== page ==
Do flat head and standard screwdriver mean the same thing?

Yes, a flat head screwdriver with a flat blade tip is synonymous with a standard screwdriver. The two terms refer to the same tool and are interchangeable.

How can I get more leverage when using my flat head screwdriver?

Try bracing the handle hand against a sturdy surface for resistance. Hold near the base of the handle for increased torque. Use the palm of your non-dominant hand on the butt of the handle.

Having the right techniques and knowledge about how to select and wield a flat head screwdriver will make household repairs and projects far easier. With practice, you can master driving and removing screws in an array of situations. Just remember to use care, control, and proper hand positioning. Sharpen your skills with this versatile tool and you’ll be able to take on a wide range of jobs requiring flat head screwdrivers.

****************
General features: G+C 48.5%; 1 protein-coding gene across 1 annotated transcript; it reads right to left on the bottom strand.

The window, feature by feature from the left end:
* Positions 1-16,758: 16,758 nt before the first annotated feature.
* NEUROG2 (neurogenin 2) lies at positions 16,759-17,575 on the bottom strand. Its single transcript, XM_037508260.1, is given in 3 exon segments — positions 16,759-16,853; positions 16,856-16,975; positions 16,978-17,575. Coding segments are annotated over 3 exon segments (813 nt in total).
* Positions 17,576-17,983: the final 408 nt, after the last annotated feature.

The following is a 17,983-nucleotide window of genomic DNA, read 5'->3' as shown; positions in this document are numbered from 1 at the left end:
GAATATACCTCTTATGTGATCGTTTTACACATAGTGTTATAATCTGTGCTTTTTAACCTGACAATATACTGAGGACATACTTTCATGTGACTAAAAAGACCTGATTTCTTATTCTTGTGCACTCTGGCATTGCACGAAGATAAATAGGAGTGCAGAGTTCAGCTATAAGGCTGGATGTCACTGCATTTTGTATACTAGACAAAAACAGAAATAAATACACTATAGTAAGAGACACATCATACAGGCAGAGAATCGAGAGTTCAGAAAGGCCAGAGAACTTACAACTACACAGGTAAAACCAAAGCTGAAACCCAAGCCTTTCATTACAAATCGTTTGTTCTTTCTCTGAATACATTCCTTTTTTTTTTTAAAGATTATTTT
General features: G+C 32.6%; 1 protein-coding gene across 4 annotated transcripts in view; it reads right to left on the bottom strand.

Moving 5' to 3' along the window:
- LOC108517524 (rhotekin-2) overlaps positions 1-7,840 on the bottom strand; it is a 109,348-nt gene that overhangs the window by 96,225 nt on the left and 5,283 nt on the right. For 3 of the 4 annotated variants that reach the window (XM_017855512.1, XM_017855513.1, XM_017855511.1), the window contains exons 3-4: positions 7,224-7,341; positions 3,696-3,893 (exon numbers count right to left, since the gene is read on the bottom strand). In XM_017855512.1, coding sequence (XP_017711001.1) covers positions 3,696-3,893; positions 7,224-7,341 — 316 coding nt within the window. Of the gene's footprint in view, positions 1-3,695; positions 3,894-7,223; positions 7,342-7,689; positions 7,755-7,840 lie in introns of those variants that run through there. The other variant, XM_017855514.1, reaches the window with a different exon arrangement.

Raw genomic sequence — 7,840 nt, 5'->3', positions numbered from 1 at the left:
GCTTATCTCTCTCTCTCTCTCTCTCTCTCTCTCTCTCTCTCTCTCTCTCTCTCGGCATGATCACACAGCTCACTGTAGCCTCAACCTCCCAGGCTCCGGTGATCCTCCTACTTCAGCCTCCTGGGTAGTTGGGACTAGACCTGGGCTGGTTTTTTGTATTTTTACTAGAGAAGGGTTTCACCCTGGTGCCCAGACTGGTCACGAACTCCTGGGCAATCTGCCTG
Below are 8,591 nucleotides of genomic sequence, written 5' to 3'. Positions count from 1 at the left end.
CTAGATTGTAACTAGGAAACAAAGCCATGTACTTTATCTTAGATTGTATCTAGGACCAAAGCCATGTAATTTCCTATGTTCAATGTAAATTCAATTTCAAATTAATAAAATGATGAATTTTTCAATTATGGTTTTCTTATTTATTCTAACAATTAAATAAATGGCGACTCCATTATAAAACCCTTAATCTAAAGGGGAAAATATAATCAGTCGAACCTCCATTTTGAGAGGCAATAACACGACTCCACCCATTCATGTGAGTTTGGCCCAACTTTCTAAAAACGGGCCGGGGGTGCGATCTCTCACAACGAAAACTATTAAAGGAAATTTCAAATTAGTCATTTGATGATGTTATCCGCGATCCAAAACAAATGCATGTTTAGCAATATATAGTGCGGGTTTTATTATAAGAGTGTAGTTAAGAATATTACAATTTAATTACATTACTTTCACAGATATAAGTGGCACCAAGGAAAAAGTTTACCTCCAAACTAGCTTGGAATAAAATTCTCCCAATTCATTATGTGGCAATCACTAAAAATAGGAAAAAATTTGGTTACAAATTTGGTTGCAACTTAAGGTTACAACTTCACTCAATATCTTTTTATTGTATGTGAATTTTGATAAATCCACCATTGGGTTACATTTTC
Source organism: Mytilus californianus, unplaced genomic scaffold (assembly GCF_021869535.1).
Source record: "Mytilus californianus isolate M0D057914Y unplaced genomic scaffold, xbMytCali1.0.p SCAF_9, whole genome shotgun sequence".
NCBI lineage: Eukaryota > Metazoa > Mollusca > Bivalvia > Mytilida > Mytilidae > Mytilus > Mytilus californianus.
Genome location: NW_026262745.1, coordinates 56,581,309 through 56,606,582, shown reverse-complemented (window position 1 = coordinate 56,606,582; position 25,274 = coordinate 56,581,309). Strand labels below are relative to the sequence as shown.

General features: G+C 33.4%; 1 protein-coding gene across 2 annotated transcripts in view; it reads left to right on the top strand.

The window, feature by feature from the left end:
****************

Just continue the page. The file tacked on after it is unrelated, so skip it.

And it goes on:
The flat head screwdriver is a tool that every DIYer should know how to use effectively. With the right blade type and size, proper hand positioning, and techniques for driving and removing screws, you can take on a variety of projects requiring this versatile tool. Mastering control and torque application along with troubleshooting common issues will have you screwdriving like a pro. Follow the tips in this guide on selection, grip, driving, removal, safety, and technique to get the most out of your flat head screwdriver. With practice, you’ll find this simple tool provides exceptional utility around the home for repairs, building projects, and everyday tasks.